A recent skiing trip reminded me that many years ago, I was taken by an instructor to an extremely steep slope in order to learn how to ski safely down the steep stuff. Another learner went first, and ski-ed about a metre before falling over and sliding halfway down the slope on his back.
Somewhat intimidated by his failure, I managed a string of quick, scruffy turns, scrubbing off speed and managing to stay upright till I got to the instructor waiting halfway down, feeling pretty pleased with myself. But the instructor sternly reprimanded me for not putting into practice what I already knew how to do. So I tried again, and found myself skiing at breakneck speed, but under more control than I’d ever had. I had learned how to ski on steep slopes.
A decade later I returned to that resort, much improved as a skier, and went to look for this terrible precipice to see if I could now do it better. After a morning of trying every piste in the area, I could find no steep slope at all. It was only later that I realised what had once seemed steep, was now easily skiable. My perspective had changed. What had once seemed hard, was now easy.
Young king David had the courage to face a giant who intimidated even the greatest of Israel’s warriors, because he had a different perspective. “I’ve killed a lion and a bear,” he told Saul, “why should he be any more dangerous than them?” (1 Samuel 17:36). Elisha was not afraid of the armies of Aram, because he could see God’s army camped around the city (2 Kings 6:17).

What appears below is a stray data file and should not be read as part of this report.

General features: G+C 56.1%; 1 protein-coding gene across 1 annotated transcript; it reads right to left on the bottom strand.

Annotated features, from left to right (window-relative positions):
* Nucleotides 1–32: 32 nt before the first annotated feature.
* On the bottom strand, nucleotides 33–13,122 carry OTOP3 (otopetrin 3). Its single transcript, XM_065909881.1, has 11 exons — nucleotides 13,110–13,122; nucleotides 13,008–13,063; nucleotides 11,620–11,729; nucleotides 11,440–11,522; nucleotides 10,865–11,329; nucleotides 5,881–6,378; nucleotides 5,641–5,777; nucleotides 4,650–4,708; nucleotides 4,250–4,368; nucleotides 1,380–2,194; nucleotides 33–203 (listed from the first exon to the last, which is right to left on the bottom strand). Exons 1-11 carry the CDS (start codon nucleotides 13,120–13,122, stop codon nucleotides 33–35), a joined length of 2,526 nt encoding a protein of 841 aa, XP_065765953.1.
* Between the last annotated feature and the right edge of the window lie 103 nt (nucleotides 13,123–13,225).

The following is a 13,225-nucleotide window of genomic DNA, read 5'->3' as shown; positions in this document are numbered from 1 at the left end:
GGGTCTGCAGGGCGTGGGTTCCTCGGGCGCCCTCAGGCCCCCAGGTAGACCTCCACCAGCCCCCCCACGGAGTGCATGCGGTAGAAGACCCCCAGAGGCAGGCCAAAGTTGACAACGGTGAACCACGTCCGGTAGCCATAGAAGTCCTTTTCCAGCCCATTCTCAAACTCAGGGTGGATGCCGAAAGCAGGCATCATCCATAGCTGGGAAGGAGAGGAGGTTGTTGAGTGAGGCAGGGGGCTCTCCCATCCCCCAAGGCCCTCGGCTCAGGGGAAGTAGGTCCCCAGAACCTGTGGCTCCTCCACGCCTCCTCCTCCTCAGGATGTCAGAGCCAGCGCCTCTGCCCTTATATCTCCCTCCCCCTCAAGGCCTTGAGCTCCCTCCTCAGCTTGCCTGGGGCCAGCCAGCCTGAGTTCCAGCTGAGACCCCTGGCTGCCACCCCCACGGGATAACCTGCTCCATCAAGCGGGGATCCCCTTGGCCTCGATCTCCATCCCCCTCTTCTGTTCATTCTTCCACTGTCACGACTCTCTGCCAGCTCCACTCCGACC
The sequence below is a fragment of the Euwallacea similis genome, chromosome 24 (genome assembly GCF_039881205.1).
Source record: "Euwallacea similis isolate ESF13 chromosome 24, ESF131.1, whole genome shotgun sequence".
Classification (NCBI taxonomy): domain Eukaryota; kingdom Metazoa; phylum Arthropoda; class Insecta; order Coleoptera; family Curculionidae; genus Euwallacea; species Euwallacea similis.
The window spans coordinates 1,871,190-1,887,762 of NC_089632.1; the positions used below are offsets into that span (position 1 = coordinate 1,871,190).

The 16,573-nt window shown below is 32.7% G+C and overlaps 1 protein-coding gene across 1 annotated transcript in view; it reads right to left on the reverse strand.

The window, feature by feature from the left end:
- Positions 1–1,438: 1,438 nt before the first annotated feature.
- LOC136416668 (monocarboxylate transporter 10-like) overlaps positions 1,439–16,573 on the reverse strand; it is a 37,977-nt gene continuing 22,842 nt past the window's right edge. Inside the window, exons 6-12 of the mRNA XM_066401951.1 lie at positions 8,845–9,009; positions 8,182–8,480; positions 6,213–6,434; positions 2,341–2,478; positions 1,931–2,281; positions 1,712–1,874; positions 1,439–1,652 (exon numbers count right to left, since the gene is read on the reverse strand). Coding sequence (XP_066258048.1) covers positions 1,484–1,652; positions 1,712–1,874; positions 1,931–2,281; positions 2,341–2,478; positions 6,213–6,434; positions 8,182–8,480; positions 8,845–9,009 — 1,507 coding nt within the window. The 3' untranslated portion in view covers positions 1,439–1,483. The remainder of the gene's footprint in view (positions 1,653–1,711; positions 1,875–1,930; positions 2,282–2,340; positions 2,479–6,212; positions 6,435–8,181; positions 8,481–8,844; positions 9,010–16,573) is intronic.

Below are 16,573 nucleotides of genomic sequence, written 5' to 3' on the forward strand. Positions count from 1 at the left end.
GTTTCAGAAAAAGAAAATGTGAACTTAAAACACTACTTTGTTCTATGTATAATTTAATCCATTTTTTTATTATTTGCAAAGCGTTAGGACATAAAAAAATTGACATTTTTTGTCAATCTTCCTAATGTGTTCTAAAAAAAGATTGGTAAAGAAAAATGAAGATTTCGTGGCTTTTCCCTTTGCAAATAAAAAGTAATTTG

How are we taking our experience of God’s provision, care and protection, and applying it in faith to our current situation? Many of us face struggles daily: for funding, security, work permits, health, and many other challenges that are endemic to life as a mission worker. Sometimes each challenge seems bigger than ever before, but constantly reminding ourselves of what God has done for us in the past is an excellent way of stoking the fires of our faith for what God can do for us in the future.
We should never forget that when we are weak, we are strong, because it gives God opportunities to show his power (2 Corinthians 12:9-10). That awesome power that raised Christ Jesus from the dead is at work in us (Ephesians 1:18-23). Let us change our perspectives, so that we look not at the size of the problem, or our own weakness, but the greatness of the living God.
“Do not fear, for those who are with us are more than those who are with them.”
(2 Kings 6:16)